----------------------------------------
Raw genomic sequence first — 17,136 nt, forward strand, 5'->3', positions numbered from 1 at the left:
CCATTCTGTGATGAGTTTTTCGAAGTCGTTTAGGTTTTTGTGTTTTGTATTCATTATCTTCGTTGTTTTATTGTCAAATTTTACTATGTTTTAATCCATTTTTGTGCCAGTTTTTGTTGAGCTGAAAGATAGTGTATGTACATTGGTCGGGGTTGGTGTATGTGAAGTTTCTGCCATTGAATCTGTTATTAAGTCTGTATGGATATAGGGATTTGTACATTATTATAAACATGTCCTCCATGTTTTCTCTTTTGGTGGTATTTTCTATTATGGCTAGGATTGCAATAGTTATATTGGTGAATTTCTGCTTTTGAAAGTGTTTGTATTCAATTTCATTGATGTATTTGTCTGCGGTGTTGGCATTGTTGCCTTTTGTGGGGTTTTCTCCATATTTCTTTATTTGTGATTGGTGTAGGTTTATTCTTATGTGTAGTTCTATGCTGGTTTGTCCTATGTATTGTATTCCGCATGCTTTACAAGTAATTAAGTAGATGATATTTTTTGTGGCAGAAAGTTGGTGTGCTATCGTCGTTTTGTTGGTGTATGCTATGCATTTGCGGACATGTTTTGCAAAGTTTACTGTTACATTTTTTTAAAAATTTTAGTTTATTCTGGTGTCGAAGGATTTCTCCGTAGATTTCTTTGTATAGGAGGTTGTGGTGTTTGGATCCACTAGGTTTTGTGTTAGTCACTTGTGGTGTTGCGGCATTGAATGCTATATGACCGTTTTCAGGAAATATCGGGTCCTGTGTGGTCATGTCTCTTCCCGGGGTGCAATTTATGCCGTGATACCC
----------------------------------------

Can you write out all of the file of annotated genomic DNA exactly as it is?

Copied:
Raw genomic sequence first — 17,136 nt, forward strand, 5'->3', positions numbered from 1 at the left:
CCATTCTGTGATGAGTTTTTCGAAGTCGTTTAGGTTTTTGTGTTTTGTATTCATTATCTTCGTTGTTTTATTGTCAAATTTTACTATGTTTTAATCCATTTTTGTGCCAGTTTTTGTTGAGCTGAAAGATAGTGTATGTACATTGGTCGGGGTTGGTGTATGTGAAGTTTCTGCCATTGAATCTGTTATTAAGTCTGTATGGATATAGGGATTTGTACATTATTATAAACATGTCCTCCATGTTTTCTCTTTTGGTGGTATTTTCTATTATGGCTAGGATTGCAATAGTTATATTGGTGAATTTCTGCTTTTGAAAGTGTTTGTATTCAATTTCATTGATGTATTTGTCTGCGGTGTTGGCATTGTTGCCTTTTGTGGGGTTTTCTCCATATTTCTTTATTTGTGATTGGTGTAGGTTTATTCTTATGTGTAGTTCTATGCTGGTTTGTCCTATGTATTGTATTCCGCATGCTTTACAAGTAATTAAGTAGATGATATTTTTTGTGGCAGAAAGTTGGTGTGCTATCGTCGTTTTGTTGGTGTATGCTATGCATTTGCGGACATGTTTTGCAAAGTTTACTGTTACATTTTTTTAAAAATTTTAGTTTATTCTGGTGTCGAAGGATTTCTCCGTAGATTTCTTTGTATAGGAGGTTGTGGTGTTTGGATCCACTAGGTTTTGTGTTAGTCACTTGTGGTGTTGCGGCATTGAATGCTATATGACCGTTTTCAGGAAATATCGGGTCCTGTGTGGTCATGTCTCTTCCCGGGGTGCAATTTATGCCGTGATACCC